LongCovid is an extraordinary challenge to the human body. It’s been met with an extraordinary response from the human spirit.
As I wrote in a previous post, we are watching patients, caregivers, clinicians, researchers, and policymakers move through the stages of peer-to-peer health innovation at a fast clip. Faster than I’ve ever seen in my 20 years of tracking this phenomenon.
So let’s check in on where it stands in the lifecycle of a new idea.
As I wrote in 2011:
Here’s my simple definition of peer-to-peer healthcare:
Patients and caregivers know things — about themselves, about each other, about treatments — and they want to share what they know to help other people. Technology helps to surface and organize that knowledge to make it useful for as many people as possible.
An idea whose time has come? Let’s think that through, beginning with an excerpt of Kevin Kelly’s post, The Natural History of a New Idea:
The notion that ideas have lifecycles has many antecedents. Various people get credit with first articulating it. Here is my version:
The Natural History of a New Idea:
1) Outright wacko.
“This is worthless nonsense.”
2) Odd but unproven.
“This is an interesting, but perverse, point of view.”
3) True but trivial.
“This may be correct, but it is quite unimportant.”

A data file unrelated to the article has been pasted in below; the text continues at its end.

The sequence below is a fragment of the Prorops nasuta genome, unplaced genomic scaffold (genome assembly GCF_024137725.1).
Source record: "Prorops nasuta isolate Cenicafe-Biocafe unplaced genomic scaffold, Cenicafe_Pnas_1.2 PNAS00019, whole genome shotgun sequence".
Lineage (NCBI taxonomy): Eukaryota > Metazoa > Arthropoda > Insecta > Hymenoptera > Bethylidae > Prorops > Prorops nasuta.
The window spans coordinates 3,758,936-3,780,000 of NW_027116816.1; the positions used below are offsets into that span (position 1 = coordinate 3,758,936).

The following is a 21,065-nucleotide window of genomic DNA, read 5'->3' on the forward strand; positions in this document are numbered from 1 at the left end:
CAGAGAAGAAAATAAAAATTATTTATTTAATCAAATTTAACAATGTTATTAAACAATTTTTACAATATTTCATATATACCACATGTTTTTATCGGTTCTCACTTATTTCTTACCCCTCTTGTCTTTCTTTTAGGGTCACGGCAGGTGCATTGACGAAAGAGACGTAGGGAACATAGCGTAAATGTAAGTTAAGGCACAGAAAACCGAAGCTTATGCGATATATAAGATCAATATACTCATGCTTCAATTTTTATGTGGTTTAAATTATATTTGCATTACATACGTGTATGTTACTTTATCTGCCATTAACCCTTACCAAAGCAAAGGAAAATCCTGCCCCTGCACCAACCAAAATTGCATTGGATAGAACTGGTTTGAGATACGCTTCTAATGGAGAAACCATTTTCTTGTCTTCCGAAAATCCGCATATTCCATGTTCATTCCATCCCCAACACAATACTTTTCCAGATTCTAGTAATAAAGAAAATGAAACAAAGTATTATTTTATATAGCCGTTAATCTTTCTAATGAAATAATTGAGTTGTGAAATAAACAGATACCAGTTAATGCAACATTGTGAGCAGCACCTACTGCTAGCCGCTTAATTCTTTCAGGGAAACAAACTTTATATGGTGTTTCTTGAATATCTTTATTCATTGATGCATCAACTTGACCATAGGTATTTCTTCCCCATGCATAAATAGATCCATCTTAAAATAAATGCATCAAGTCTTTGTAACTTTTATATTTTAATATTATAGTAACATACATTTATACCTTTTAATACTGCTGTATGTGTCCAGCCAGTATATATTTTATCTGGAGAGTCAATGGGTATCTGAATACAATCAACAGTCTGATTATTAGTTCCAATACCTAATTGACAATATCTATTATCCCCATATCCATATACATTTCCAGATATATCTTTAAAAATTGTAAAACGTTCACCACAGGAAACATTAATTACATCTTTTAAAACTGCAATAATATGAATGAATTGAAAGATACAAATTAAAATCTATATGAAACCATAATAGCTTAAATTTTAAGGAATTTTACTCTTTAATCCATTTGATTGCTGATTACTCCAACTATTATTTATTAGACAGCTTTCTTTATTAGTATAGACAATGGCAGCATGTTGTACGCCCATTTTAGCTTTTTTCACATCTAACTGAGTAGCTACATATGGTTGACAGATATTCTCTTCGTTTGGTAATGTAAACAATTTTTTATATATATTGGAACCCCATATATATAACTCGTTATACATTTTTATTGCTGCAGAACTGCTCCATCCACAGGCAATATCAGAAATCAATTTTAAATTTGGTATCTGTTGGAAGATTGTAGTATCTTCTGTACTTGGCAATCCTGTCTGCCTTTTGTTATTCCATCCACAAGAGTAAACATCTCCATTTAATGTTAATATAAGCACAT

“What’s new? This is what we’ve said all along.”
Apply to your favorite example.
I’ve seen this abbreviated to: “Crazy. Crazy. Crazy. Obvious.” But I think it’s more useful to pay attention to the gradations. Where along this scale is your idea?
The evidence base for the power of health peers in general has grown over the last decade. National surveys in the U.S. have documented peer-to-peer health care’s popularity among both teens and adults facing health challenges. The science behind peer support is strong and growing.
People living with LongCovid are benefiting from this progress. Patients are finding each other online thanks to social platforms and increased awareness that this is a good thing to do for both their physical and emotional well-being.
Thanks to the efforts of a self-organized, international, patient-led study group, we have a growing body of evidence that LongCovid is devastatingly real.